So after she had ridden her very first test (Intro A), on her very first pony at her very first show off the lead-line, I should not have been surprised when she asked when we could do a musical freestyle. It was, after all, entirely my fault. Here’s mom (NOT trainer mom, just Mom) who loves music, rides horses, has too many horses of her own to ride most of the time. Mom who has stories of jumping and falling off and doing pirouettes but has never done a freestyle (for many reasons/excuses) is shocked that the only goal her daughter has ever expressed was to ride a freestyle. A Freestyle is something I have never done, a fact that my daughter is very well aware of, and after just one test under her belt, she had it all figured out.

I took advantage of the situation and told her that she needed to get a 65% (shhh don’t tell – and she’s not allowed to go on the internet yet so let’s keep this between us for now). I didn’t put any further restrictions on that (a mistake I will not again repeat), and she prepared for her next test. She is six at this point. And at six, she has a pretty good idea of what a 65% is, as she is a bright little girl with blue eyes and blonde hair and rosy cheeks, who also has a pretty good idea how to get a 65%.

7D0C868C04354A5EB52FD5CD2A728D8E-1I don’t think our poor judge for the day had even finished scoring that test before Paige was picking up her reins and trotting that brave, kind little horse around the ring, waiting for the bell. After it rang, Paige came down the centerline with the most intense look of determination, I almost thought something was wrong. The circles at E and B were still not perfectly round, but they were there, and Splash got a kick and pull, and he went in his corners whether he wanted to or not. Her hands ​​were in the right place, she was sitting up, and suddenly the fiercest competitor you will ever see ride Intro B had finished her test and was exiting the arena. I don’t exactly remember what the score was, and it wasn’t a recognized competition: Frankly, I don’t want to remember because I don’t want to be lying when I tell her she earned her 65% that day.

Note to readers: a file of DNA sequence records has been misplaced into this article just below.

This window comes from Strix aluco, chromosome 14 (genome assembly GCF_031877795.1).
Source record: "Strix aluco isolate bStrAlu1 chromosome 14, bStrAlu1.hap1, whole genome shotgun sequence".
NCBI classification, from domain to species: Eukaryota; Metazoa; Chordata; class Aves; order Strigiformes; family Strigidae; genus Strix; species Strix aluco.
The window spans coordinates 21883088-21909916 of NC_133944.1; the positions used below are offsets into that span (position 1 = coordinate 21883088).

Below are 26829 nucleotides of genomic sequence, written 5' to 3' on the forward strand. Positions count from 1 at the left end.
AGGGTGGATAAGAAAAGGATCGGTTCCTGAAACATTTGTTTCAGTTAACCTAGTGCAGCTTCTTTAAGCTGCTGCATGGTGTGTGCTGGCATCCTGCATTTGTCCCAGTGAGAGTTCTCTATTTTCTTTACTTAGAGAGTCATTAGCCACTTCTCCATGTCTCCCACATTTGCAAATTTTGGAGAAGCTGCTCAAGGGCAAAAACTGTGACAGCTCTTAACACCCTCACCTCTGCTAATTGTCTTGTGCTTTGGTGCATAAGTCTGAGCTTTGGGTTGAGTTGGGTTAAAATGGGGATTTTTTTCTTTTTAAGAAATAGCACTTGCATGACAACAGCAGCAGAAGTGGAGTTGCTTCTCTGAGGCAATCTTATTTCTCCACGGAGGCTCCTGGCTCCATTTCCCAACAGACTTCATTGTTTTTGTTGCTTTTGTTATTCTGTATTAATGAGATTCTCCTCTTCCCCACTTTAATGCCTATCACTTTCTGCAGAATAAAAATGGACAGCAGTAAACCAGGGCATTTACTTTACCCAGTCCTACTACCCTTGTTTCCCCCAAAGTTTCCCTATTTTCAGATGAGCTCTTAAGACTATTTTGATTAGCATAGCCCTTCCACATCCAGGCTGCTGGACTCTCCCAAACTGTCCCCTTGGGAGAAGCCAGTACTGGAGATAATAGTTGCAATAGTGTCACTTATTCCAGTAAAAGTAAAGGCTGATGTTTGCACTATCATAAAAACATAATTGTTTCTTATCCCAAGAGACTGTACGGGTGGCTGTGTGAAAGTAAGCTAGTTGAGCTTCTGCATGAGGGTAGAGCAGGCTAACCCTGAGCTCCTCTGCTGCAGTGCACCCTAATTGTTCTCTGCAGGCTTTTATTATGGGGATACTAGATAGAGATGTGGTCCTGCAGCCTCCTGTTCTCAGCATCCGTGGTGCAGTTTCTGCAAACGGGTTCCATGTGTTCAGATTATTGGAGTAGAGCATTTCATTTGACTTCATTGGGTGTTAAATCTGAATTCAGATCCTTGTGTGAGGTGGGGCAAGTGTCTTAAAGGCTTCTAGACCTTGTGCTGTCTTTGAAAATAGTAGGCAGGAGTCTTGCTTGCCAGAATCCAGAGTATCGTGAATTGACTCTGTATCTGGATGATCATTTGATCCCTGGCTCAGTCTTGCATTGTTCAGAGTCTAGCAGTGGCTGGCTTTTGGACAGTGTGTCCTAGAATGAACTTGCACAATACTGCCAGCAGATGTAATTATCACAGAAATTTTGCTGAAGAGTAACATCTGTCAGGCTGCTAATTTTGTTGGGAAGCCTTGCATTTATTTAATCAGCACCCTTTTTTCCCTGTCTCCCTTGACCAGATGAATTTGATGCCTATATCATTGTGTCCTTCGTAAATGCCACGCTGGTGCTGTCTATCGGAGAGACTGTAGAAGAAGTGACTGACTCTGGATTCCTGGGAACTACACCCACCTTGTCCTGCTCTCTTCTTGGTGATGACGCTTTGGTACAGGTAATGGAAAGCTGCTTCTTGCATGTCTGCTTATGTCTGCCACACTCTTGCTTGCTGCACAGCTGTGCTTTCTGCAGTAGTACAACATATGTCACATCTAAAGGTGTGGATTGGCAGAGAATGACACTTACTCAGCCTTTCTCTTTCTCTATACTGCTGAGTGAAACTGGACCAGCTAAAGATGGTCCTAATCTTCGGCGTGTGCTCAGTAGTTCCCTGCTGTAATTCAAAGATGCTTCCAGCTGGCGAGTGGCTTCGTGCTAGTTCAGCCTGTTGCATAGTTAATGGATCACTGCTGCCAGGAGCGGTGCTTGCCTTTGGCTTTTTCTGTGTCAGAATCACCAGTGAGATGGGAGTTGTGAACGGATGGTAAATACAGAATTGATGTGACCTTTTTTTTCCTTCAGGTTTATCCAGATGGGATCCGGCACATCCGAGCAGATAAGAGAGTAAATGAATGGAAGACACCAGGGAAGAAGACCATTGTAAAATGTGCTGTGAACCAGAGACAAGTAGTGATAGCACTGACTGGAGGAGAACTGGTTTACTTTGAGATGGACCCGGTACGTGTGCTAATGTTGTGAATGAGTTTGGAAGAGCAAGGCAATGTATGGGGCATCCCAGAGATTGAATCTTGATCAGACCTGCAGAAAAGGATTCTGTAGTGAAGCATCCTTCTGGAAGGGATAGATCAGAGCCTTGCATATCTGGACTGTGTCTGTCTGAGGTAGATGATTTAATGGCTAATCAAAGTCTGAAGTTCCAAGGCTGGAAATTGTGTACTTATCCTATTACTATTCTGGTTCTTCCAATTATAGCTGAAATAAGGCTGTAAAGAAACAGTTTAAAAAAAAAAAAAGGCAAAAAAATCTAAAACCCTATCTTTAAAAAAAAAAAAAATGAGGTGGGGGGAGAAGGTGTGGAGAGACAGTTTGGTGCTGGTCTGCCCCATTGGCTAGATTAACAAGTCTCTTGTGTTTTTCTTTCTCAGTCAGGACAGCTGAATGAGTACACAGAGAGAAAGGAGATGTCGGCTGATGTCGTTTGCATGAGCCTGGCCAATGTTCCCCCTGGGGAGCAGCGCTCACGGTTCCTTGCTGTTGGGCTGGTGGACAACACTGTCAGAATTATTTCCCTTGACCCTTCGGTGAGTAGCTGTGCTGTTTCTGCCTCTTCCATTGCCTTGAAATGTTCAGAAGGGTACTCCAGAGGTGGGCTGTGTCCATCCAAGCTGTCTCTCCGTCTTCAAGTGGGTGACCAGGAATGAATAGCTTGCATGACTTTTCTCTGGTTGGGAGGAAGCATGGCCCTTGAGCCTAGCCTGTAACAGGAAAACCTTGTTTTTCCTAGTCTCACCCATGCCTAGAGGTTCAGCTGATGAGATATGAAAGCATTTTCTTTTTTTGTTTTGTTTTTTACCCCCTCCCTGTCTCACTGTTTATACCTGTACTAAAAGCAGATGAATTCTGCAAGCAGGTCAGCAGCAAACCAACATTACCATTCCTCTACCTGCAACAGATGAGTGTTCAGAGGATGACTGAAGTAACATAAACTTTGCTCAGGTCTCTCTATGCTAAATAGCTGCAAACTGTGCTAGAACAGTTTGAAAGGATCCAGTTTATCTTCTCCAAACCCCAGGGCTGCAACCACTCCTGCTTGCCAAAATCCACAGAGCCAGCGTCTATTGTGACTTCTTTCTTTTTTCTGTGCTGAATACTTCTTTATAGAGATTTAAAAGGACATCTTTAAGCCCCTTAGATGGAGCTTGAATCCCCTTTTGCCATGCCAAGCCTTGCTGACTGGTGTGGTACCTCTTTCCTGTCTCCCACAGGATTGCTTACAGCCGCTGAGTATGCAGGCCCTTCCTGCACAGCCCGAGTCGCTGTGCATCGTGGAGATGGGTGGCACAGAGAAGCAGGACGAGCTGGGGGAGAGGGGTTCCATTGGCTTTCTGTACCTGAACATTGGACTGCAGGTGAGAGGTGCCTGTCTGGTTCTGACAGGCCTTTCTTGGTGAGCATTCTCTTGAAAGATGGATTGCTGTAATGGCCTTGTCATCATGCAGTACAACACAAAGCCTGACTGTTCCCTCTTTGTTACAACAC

Partly because Mom has been too busy and partly because 1st and 2nd grade proved to be a little tougher on our schedule than we imagined, Paige hasn’t done a freestyle in competition yet. But last year she did ride at a recognized competition and made some mistakes that made her humbly determined to do better next time (and, I am sincerely hoping, to LISTEN TO MOMMY when she says TURN LEFT AT C). And trust me, there is a new freestyle born in this girl’s heart every day.

The Pony/Horse/Saint Splash moved to our property, and the old quarter horse she learned to ride on is officially retired. Splash the new pony was generously given to Paige, instead of leasing him from the farm where I work. Splash will now live out his years at our house, in our backyard, roaming the woods and freestyling all over the place. In the two short months, he has been here, Paige has learned the value of; never trotting home, of why it’s so fun to ride with a halter, of why you close the gate to the arena behind you, and how to ride with traffic in our modest, smaller sized arena. She has also learned how to catch a naughty pony from the field, and how the smallest amount of praise goes a long way with a smart horse. I’m excited to see all the wonderful lessons this summer is going to bring.